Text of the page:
Gantville cowboys, Butterboys and Sandy McNabs – Jonathon takes a ride through the world of taxi jargon (but doesn’t, of course, go sarf of the river)…
I am in a cab. The cabbie asks what lies in store. I explain that he is taking me home, which in my case is also work. So he asks what work that might be and suggests that perhaps I write and I reply that yes I do, up to a point. And explain that what I write is dictionaries. Dictionaries, that is, of slang. And the cabbie, who stands for pretty much anyone with whom I have reached this far into such a conversation replies – and I could almost join him in chorus: ‘Oh, slang, eh? Apples and pears and all that.’
Herbert Hodge, he of last week’s philosophizing and propaganda, might have informed him otherwise. Cabbies, or at least some of the 22,000 members of the LTDA, learned acolytes of that Knowledge of whom we are all beneficiaries, have their own slang, although, as noted, since it stems from a closed, occupational group it is properly jargon. In this case it is taxi-speak, which seems to have existed since the mid-19th century. It is, one might suggest, the ultimate take on ‘London in Slang’.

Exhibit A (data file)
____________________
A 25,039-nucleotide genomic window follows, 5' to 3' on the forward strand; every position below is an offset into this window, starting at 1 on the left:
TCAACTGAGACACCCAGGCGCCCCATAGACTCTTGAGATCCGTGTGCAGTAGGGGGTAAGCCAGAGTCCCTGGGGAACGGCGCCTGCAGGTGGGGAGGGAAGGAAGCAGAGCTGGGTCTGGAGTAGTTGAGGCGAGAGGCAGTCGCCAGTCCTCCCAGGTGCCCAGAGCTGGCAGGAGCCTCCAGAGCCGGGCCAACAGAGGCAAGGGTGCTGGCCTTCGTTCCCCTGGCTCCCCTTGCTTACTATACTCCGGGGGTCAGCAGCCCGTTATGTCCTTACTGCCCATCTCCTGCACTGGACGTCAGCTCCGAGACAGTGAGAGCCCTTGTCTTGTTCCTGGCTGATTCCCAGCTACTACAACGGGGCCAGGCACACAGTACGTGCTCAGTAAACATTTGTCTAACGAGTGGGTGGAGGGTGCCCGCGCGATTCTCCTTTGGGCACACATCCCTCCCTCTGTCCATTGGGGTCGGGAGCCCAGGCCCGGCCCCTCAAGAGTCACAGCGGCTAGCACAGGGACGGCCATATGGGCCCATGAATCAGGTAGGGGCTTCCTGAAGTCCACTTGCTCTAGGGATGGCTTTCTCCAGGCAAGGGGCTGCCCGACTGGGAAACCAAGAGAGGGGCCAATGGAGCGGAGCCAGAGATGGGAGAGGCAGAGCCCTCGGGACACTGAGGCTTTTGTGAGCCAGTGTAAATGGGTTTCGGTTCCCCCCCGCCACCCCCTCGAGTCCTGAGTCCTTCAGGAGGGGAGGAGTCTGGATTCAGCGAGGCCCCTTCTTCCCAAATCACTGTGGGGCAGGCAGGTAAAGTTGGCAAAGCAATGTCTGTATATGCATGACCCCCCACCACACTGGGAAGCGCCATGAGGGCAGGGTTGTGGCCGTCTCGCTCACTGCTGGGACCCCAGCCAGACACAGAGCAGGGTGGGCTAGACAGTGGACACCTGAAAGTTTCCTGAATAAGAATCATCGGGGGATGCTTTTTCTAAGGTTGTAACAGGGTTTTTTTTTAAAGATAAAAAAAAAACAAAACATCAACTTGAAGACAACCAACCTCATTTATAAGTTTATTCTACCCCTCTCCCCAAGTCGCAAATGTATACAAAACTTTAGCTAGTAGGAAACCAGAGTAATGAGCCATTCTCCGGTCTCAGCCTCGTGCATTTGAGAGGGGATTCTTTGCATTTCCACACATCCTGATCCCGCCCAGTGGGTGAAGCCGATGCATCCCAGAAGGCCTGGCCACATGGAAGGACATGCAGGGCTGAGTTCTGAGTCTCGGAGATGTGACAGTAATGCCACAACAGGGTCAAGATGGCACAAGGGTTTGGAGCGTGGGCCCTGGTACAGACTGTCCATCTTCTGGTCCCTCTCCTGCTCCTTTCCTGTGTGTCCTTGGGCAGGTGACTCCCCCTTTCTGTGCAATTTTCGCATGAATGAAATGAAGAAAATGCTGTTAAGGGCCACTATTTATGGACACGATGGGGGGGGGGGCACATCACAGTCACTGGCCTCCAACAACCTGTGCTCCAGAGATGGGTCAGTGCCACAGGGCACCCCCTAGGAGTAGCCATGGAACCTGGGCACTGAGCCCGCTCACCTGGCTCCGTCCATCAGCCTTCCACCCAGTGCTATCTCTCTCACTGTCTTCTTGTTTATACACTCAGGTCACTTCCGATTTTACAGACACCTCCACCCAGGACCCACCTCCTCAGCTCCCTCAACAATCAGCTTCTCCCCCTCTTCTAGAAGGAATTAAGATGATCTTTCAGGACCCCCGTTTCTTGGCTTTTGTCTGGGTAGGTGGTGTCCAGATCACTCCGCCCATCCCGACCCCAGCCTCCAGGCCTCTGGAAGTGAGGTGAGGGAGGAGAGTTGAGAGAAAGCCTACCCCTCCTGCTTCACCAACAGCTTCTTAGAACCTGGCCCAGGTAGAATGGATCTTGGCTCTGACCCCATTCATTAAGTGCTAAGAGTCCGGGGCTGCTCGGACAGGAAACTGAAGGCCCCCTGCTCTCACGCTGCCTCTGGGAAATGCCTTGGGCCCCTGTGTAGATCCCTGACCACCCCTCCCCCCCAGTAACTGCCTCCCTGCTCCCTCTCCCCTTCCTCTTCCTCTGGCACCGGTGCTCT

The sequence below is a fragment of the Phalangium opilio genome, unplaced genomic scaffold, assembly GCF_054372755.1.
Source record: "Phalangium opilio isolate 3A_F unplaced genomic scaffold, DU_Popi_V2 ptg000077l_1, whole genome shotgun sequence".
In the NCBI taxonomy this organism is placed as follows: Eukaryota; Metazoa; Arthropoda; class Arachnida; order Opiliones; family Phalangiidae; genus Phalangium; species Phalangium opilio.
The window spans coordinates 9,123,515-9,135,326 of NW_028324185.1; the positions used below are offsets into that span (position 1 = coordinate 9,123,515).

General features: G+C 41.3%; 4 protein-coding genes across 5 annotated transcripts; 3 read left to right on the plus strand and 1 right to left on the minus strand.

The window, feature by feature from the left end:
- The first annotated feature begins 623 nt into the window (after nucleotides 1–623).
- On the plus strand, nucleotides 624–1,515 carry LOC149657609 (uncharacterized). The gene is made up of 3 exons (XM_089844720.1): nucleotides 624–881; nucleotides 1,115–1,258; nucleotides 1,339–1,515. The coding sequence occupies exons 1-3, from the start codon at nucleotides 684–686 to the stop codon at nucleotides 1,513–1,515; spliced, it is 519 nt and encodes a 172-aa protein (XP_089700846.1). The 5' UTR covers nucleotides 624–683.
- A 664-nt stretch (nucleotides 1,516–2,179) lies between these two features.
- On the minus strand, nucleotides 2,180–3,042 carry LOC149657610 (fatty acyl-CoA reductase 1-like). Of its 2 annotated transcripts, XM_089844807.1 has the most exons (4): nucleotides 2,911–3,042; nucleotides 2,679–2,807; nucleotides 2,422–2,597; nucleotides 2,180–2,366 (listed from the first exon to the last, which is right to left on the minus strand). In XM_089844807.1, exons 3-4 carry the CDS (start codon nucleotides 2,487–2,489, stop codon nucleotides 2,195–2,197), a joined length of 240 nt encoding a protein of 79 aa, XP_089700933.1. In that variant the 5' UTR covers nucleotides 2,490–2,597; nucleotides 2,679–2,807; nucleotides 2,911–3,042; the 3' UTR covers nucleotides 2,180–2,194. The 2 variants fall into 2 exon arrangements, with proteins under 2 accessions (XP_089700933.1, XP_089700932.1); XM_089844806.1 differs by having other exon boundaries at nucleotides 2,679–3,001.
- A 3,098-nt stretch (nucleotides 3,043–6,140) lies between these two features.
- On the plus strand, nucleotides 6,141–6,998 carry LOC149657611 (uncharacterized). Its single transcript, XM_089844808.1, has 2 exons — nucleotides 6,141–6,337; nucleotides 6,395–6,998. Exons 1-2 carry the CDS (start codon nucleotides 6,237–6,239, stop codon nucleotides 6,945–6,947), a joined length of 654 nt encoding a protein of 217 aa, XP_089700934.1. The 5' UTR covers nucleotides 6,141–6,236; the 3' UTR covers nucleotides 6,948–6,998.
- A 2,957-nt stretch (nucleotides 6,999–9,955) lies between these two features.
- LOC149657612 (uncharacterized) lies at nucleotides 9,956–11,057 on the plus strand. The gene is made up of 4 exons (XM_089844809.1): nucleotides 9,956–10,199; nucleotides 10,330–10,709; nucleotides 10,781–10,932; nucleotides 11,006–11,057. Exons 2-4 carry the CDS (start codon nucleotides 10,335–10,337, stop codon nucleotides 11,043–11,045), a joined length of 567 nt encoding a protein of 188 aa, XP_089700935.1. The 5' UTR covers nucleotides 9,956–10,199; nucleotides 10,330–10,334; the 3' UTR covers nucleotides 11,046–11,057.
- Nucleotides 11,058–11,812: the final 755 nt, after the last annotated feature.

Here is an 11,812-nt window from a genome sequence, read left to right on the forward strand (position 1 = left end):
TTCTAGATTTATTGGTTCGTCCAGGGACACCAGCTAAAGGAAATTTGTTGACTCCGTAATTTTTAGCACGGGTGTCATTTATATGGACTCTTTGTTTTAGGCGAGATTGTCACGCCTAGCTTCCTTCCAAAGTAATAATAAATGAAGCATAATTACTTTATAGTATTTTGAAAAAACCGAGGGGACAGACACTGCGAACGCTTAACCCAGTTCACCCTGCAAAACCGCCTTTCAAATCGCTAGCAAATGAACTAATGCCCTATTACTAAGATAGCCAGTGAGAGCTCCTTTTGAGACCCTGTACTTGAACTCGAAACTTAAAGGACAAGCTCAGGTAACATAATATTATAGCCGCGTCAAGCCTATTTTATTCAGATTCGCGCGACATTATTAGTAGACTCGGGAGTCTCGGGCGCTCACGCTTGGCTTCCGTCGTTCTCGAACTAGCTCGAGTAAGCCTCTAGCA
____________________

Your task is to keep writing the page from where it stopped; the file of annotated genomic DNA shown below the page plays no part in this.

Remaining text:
Jargons, unlike slangs, are under-exploited in fiction though among such efforts are two of the most celebrated: Orwell’s Newspeak and Anthony Burgess’ Nadsat. And in his dystopian novel The Book of Dave (2006) Will Self’s language Mokni (no real relation to the homonymous mockney, an Eighties creation that has morphed into Estuary English) combines a phoneticized form of Cockney mixed with the slang of his eponymous protagonist, a London cabbie.